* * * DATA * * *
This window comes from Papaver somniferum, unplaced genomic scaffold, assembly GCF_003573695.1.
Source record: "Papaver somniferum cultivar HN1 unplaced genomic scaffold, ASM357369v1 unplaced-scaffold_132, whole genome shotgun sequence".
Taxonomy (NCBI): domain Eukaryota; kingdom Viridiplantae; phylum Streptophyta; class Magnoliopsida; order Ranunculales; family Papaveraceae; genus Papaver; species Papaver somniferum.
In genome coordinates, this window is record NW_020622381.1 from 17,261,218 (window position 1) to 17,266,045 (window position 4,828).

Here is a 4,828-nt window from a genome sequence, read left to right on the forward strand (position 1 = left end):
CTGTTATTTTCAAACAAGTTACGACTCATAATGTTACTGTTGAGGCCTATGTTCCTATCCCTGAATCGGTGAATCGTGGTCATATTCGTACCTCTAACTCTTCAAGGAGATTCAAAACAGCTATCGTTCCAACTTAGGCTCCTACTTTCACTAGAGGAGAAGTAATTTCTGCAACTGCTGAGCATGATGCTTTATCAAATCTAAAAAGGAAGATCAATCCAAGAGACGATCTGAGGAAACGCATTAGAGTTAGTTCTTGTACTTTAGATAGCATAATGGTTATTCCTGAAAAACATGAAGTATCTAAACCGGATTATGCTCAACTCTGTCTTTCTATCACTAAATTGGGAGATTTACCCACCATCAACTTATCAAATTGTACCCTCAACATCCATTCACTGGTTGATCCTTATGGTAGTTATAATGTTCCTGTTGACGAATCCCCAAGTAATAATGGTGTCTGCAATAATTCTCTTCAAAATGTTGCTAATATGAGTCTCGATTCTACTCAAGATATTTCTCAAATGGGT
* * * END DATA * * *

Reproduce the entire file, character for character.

This window comes from Papaver somniferum, unplaced genomic scaffold, assembly GCF_003573695.1.
Source record: "Papaver somniferum cultivar HN1 unplaced genomic scaffold, ASM357369v1 unplaced-scaffold_132, whole genome shotgun sequence".
Taxonomy (NCBI): domain Eukaryota; kingdom Viridiplantae; phylum Streptophyta; class Magnoliopsida; order Ranunculales; family Papaveraceae; genus Papaver; species Papaver somniferum.
In genome coordinates, this window is record NW_020622381.1 from 17,261,218 (window position 1) to 17,266,045 (window position 4,828).

Here is a 4,828-nt window from a genome sequence, read left to right on the forward strand (position 1 = left end):
CTGTTATTTTCAAACAAGTTACGACTCATAATGTTACTGTTGAGGCCTATGTTCCTATCCCTGAATCGGTGAATCGTGGTCATATTCGTACCTCTAACTCTTCAAGGAGATTCAAAACAGCTATCGTTCCAACTTAGGCTCCTACTTTCACTAGAGGAGAAGTAATTTCTGCAACTGCTGAGCATGATGCTTTATCAAATCTAAAAAGGAAGATCAATCCAAGAGACGATCTGAGGAAACGCATTAGAGTTAGTTCTTGTACTTTAGATAGCATAATGGTTATTCCTGAAAAACATGAAGTATCTAAACCGGATTATGCTCAACTCTGTCTTTCTATCACTAAATTGGGAGATTTACCCACCATCAACTTATCAAATTGTACCCTCAACATCCATTCACTGGTTGATCCTTATGGTAGTTATAATGTTCCTGTTGACGAATCCCCAAGTAATAATGGTGTCTGCAATAATTCTCTTCAAAATGTTGCTAATATGAGTCTCGATTCTACTCAAGATATTTCTCAAATGGGT